Jim Harbaugh 49ers Coaching Staff: Tom Rathman Was Made for This

One would think that very soon we would get some ideas as to which coaches will be retained among the current 49ers staff.  Newly hired head coach Jim Harbaugh had said he was going to work right after the press conference was over last Friday.

I would like to think that Tom Rathman, current 49ers running backs (RB's) coach, would be a prime candidate to stay on board with the new regime.  I say this for several reasons, not the least of which is that Rathman is a good coach who is well-liked by his peers and his players.

But there are other obvious things that tie Rathman both to the 49ers, Bill Walsh, and the West Coast Offense (WCO).  Let's explore Rathman the former player and current (and hopefully future) coach...after the jump.

Tom Rathman was born, raised, and played football in Nebraska...right up until he was drafted by the 49ers in 1986.  Ironically my family is moving to Nebraska (Lincoln, actually...where Rathman played college ball at the University of Nebraska) in February and I myself will be leaving for there this Friday.

Rathman averaged over six yards per carry as a fullback at Nebraska and rushed for over 1,400 yards in his college career.  His senior season he rushed for 881 yards and averaged 7.5 yards per carry - quite a feat for a guy playing a position most known for being a blocker.

When Rathman joined the 49ers he joined another Nebraska alum: teammate Roger Craig.  Talk about familiarity and blocking for a guy who's your boy...who was Gore's FB at Miami?!?

More importantly though was the head coach of the 49ers in 1986...a man some of you might have heard of before: Mr. Bill Walsh - innovator of the West Coast Offense. 

Walsh's WCO used split backs (RB and FB) often as this imbalanced the formation and forced defenses to abandon their traditional alignments.  Every skill player in a WCO was required to execute precise pass routes predicated on timing and reading the defense.

Rathman once had over 600 yards receiving in a single season in this system.  To put that number in perspective, many teams don't have multiple wide receivers with over 600 yards receiving in a given year.  In fact, Rathman finished his career with 600 yards MORE receiving than he did rushing.

The fullback position was not just a big bruising battering-ram in the WCO.  Rathman understood his role and executed it to perfection.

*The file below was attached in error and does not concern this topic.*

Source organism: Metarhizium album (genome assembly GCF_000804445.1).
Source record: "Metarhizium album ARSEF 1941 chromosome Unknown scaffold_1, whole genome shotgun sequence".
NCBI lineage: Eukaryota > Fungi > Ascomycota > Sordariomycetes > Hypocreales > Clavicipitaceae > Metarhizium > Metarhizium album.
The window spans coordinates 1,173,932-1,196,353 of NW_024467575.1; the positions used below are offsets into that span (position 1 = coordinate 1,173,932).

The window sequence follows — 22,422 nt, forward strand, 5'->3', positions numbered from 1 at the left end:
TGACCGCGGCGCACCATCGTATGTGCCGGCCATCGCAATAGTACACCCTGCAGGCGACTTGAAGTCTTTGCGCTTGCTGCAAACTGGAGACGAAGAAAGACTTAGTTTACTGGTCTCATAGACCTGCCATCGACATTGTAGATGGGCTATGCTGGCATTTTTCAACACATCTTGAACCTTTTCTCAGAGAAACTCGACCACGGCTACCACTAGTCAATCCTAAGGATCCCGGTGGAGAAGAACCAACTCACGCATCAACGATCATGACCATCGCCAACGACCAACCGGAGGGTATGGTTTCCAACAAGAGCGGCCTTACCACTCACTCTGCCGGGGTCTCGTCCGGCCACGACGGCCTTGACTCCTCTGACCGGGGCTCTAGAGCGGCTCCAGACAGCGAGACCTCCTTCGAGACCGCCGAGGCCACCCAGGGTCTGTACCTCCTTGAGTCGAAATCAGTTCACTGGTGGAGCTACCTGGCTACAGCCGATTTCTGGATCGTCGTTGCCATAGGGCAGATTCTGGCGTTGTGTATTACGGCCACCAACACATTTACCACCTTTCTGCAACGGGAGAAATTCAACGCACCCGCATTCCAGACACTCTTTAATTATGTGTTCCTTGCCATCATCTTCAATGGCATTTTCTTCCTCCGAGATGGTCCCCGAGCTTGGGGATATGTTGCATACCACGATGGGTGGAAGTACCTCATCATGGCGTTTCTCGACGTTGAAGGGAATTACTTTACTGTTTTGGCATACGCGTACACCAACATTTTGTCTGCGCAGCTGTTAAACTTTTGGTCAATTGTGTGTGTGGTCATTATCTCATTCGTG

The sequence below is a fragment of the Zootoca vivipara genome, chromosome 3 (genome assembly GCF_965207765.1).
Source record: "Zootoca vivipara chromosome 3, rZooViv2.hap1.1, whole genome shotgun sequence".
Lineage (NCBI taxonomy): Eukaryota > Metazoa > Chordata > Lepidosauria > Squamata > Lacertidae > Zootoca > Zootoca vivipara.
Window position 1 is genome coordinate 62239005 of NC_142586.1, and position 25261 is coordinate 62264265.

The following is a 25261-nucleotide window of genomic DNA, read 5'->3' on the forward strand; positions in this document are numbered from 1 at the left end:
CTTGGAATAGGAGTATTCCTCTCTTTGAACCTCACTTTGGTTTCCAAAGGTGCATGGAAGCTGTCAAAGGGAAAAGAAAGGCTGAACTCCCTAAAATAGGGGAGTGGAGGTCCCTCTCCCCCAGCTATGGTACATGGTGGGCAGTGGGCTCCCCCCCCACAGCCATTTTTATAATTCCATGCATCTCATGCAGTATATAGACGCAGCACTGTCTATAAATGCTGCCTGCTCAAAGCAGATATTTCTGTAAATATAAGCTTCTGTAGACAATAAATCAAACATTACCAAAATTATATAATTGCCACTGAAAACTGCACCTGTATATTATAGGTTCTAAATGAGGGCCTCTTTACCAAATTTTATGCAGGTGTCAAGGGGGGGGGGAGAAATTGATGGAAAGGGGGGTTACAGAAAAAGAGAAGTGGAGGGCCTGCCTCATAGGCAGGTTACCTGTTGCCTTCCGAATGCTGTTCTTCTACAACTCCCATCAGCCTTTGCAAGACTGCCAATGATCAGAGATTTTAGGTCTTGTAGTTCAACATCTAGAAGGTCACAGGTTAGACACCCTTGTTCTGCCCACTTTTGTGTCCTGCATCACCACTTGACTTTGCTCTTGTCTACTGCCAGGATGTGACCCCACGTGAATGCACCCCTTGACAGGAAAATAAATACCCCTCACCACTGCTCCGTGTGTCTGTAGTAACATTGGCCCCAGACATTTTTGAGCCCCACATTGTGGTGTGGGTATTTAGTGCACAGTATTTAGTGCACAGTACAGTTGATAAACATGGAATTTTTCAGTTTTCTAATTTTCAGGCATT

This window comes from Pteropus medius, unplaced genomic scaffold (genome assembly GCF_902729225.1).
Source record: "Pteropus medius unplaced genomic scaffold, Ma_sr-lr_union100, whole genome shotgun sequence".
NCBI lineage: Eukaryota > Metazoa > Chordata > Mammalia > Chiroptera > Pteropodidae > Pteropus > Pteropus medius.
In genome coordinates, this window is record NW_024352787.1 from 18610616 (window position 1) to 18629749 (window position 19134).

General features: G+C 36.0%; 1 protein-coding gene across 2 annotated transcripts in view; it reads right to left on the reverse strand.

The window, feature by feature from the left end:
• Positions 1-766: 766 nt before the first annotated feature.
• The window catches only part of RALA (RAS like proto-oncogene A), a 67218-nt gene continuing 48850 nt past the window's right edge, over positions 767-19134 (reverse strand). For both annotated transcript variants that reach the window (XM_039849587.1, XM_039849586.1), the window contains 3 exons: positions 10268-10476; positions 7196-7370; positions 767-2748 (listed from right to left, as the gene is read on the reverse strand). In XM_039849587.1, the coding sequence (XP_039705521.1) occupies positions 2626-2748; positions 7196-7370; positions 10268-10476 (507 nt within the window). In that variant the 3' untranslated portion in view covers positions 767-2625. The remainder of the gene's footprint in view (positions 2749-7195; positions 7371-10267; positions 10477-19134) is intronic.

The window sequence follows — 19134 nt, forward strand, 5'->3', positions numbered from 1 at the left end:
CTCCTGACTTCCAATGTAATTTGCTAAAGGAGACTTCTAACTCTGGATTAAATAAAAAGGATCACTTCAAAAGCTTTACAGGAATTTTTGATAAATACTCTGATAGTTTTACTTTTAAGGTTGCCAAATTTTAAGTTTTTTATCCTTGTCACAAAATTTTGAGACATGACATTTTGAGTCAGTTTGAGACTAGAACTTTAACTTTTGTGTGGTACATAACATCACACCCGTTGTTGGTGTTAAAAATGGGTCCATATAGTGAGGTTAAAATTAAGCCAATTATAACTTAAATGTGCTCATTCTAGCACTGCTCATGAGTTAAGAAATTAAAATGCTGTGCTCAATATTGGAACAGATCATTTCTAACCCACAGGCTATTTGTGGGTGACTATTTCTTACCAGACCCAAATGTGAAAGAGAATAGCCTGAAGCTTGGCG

He is also the same guy who coached Frank Gore to four consecutive 1,000+ yard seasons - the first 49ers RB to ever accomplish such a feat.  Speaking of Gore, we've all seen how versatile Frank The Tank can be.  He's known as the best pass protection RB in the NFL by many and he has excellent hands in the passing game.  How many games have we seen where Gore was the entire offense?

Rathman has 49ers dynasty history.  Bill Walsh history.  West Coast Offense history.  And he's not a bad coach on top of all that. 

Check out this piece by Kevin Lynch from a few years back when Singletary was making the same decisions Harbaugh is with regards to coaches.  Lynch notes that:

In tours with the 49ers, Lions and Raiders, Rathman has coached it all, power game, mobile linemen, gap runs, and most intriguingly, he has learned and then taught the zone blocking scheme that's been the only positive development in an otherwise dark Raiders era.

Lynch also notes how Rathman routinely got excellent production out of the myriad of RB's the 49ers had to work with in the late nineties and early 2000's...and, as Lynch says:

Who knows more about the 49ers and the running game than Rathman? He was reared in Bobb McKittrick's system

I can't think of any feasible reason to NOT retain Rathman as the RB's coach at this point and I'd honestly be a bit upset if Harbaugh let him go.  He embodies the era of 49ers football to which we all desperately want to get back in addition to being a proven coach with a great track record.

Just for a little bonus, check out this video on NFL.com of Rathman demonstrating how to deliver a block as a FB and also how to "truck" a defender as a ball-carrier.

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